What if all we know about drugs is wrong?
Have you ever had your deep-seated assumptions challenged? Realized that something you believed to be true all your life was somehow mistaken?
If you’ve ever experienced that, you’ll know it may come with emotions like denial, guilt, or anger as we come to terms with the loss of something we believed. This is perhaps why most of us don’t like to have our assumptions challenged. Take the phenomenon of “confirmation bias,” or when we read the news not to get new information but to confirm what we already think. We prefer living in echo chambers of our own thoughts and opinions.
This is scary, really. We miss out on the new possibilities that might spring into being if we were able to change the way we think. While dismantling our mistaken assumptions may be a painful process, our new vision may also bring a sense of wonder and excitement.
I had an experience like this recently, most unexpectedly, on the topic of psychoactive drugs (like shabu or marijuana, mostly classed as illegal). Let me invite you just for a moment to suspend your natural bias and attempt a little thought experiment.
Ready? Now, let us start with this question: Is taking drugs wrong? The answer is obvious, isn’t it? Obviously taking drugs is wrong, or we would not be clamping down on it so firmly. It causes harm not just to the people who take it, but also to society at large because drugs are linked to crime and violence, etc. The only debate here is about how we should respond to the drug scourge.
To most of us who grew up in the 20th and 21st centuries, when countries all around the world have prohibited drugs and attempted in various ways to eliminate them, along with the people who use and traffic them, the answer would seem obvious.
What if I asked you another question: Is taking alcohol wrong? Perhaps you might hesitate a little here. It depends, doesn’t it, on how you take it? Most of us have had alcohol at some point, and might even do so regularly without problems. But we also know that alcohol can be addictive and destroy lives, and that it has been linked to violence (especially domestic violence) and crime. In fact, independent experts have concluded that alcohol causes more harm than many drugs now classified as illegal. You might also be surprised to know that if we had posed the question “Is taking alcohol wrong?” to people living in the US in the late 19th to early 20th centuries, when alcohol prohibition laws were in place, they likely would have answered “of course,” with as much certainty as we had answered the question about drugs.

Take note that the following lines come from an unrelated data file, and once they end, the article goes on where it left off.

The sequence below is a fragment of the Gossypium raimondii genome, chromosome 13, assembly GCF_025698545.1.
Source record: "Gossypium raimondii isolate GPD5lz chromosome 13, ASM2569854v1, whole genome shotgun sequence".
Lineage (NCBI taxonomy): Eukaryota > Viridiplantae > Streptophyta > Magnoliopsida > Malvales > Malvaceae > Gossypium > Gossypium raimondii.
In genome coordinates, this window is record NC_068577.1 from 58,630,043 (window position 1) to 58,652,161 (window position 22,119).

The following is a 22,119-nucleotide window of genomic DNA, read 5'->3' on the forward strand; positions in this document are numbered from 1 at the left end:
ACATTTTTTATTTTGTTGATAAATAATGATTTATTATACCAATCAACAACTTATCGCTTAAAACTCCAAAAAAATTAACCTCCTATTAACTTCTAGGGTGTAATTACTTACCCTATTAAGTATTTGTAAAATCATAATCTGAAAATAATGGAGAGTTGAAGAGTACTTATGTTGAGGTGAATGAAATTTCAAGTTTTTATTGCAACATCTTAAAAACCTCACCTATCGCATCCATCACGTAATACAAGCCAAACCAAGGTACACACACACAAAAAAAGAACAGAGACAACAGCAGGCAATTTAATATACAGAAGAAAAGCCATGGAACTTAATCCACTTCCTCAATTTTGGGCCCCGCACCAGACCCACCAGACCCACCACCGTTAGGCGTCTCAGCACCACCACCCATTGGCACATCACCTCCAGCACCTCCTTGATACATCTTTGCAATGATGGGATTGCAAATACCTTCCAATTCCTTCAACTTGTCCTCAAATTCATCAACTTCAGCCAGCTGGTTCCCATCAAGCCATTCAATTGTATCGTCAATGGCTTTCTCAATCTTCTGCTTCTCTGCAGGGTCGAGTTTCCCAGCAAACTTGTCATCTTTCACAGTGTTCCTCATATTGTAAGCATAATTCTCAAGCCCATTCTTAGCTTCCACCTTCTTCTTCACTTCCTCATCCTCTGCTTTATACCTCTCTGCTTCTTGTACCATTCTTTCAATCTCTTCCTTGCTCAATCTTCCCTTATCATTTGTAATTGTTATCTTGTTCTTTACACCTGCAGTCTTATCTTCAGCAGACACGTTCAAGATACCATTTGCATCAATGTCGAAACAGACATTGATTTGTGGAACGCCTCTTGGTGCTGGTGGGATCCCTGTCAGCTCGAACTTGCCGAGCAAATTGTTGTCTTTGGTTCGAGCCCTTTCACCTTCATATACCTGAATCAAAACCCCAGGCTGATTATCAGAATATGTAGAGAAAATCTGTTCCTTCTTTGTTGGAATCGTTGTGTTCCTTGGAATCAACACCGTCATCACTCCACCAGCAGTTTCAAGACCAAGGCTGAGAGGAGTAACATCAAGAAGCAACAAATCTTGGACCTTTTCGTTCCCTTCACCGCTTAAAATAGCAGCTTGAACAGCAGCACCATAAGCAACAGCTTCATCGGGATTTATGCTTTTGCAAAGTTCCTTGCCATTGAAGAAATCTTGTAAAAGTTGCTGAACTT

So why is it that we now treat alcohol use so differently from drug use, when alcohol in fact causes more harm than many drugs? Would it raise doubts in your mind to learn the following facts:
Worldwide, only about 11 percent of people who use illegal drugs are dependent on them. Problematic drug use is the exception rather than the rule.
Half a century of drug prohibition and law enforcement efforts have not resulted in a decrease in the amount of drugs consumed or trafficked. In fact, new types of drugs are being produced every year, even as prison populations soar, young people spend wasted lives in jail, and the bodies of those killed — whether judicially or extrajudicially — continue to pile up.
If somehow confirmation bias doesn’t immediately clamp down on the doubts that might be arising in you, could you even go so far as to imagine a world in which we treat drugs much the same way as we do alcohol: by regulation and reduction of its harms, rather than trying in vain to eliminate it, destroying lives and wasting resources in the process?
It might even mean challenging ourselves a step further, to see people who use drugs just like we see people who use alcohol (among which we might number ourselves)—as people first and foremost who use a substance, and treat them as their humanity deserves.
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Lisa Natividad is an associate of John J. Carroll Institute on Church and Social Issues.
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